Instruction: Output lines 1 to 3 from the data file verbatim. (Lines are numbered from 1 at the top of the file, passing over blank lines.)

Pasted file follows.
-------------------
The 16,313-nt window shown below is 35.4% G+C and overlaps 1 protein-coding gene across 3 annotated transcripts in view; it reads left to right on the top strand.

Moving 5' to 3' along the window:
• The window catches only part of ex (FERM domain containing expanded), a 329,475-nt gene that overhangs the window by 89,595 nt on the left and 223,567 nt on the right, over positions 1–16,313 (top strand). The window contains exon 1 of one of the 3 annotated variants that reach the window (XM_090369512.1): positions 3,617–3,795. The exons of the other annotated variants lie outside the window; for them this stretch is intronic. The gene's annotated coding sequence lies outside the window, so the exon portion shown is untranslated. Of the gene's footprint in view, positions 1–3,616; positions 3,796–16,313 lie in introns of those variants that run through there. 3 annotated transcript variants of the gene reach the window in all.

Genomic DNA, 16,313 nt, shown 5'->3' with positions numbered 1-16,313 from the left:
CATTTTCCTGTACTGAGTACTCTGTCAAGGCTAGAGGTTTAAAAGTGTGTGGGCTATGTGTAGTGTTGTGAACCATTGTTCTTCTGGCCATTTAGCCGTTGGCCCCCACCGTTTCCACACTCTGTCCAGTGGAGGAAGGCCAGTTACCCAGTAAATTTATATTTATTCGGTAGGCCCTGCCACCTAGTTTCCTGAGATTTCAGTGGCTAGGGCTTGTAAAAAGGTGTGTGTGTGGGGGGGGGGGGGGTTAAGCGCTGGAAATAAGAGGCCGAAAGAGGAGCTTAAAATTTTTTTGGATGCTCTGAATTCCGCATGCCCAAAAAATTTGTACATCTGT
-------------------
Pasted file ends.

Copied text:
The 16,313-nt window shown below is 35.4% G+C and overlaps 1 protein-coding gene across 3 annotated transcripts in view; it reads left to right on the top strand.

Moving 5' to 3' along the window:
• The window catches only part of ex (FERM domain containing expanded), a 329,475-nt gene that overhangs the window by 89,595 nt on the left and 223,567 nt on the right, over positions 1–16,313 (top strand). The window contains exon 1 of one of the 3 annotated variants that reach the window (XM_090369512.1): positions 3,617–3,795. The exons of the other annotated variants lie outside the window; for them this stretch is intronic. The gene's annotated coding sequence lies outside the window, so the exon portion shown is untranslated. Of the gene's footprint in view, positions 1–3,616; positions 3,796–16,313 lie in introns of those variants that run through there. 3 annotated transcript variants of the gene reach the window in all.